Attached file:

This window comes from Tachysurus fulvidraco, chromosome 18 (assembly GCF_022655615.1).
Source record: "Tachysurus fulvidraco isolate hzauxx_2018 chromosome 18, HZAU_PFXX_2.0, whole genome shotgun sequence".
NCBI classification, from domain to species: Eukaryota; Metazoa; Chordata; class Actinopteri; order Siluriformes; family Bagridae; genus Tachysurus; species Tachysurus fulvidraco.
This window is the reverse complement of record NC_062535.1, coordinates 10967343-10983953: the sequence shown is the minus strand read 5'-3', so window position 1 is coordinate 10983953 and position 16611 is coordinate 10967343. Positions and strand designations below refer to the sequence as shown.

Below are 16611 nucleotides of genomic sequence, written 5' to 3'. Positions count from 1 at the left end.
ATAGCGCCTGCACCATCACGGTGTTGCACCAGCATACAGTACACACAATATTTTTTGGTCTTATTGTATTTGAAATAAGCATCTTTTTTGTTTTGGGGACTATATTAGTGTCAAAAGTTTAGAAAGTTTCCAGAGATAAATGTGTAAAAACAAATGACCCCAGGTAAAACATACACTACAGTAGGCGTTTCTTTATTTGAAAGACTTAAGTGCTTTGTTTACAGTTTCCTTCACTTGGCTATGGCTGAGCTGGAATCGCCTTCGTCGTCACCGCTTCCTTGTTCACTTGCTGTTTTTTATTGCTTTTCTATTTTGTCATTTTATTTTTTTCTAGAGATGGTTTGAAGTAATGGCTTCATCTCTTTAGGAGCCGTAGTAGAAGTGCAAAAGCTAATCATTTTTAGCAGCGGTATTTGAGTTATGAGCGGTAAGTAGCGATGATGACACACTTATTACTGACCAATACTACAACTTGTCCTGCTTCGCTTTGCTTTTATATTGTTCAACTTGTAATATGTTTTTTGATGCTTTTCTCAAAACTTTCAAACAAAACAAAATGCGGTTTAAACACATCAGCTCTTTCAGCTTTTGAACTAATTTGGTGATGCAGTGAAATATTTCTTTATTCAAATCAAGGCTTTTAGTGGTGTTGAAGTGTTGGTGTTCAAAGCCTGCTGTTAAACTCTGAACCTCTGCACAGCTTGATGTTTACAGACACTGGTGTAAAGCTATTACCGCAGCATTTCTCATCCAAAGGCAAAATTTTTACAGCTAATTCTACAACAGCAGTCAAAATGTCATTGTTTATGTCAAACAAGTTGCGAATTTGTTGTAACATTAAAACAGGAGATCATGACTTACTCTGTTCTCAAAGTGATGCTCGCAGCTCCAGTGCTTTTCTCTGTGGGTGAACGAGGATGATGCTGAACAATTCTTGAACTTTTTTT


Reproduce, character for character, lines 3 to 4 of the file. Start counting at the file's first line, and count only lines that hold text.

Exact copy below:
NCBI classification, from domain to species: Eukaryota; Metazoa; Chordata; class Actinopteri; order Siluriformes; family Bagridae; genus Tachysurus; species Tachysurus fulvidraco.
This window is the reverse complement of record NC_062535.1, coordinates 10967343-10983953: the sequence shown is the minus strand read 5'-3', so window position 1 is coordinate 10983953 and position 16611 is coordinate 10967343. Positions and strand designations below refer to the sequence as shown.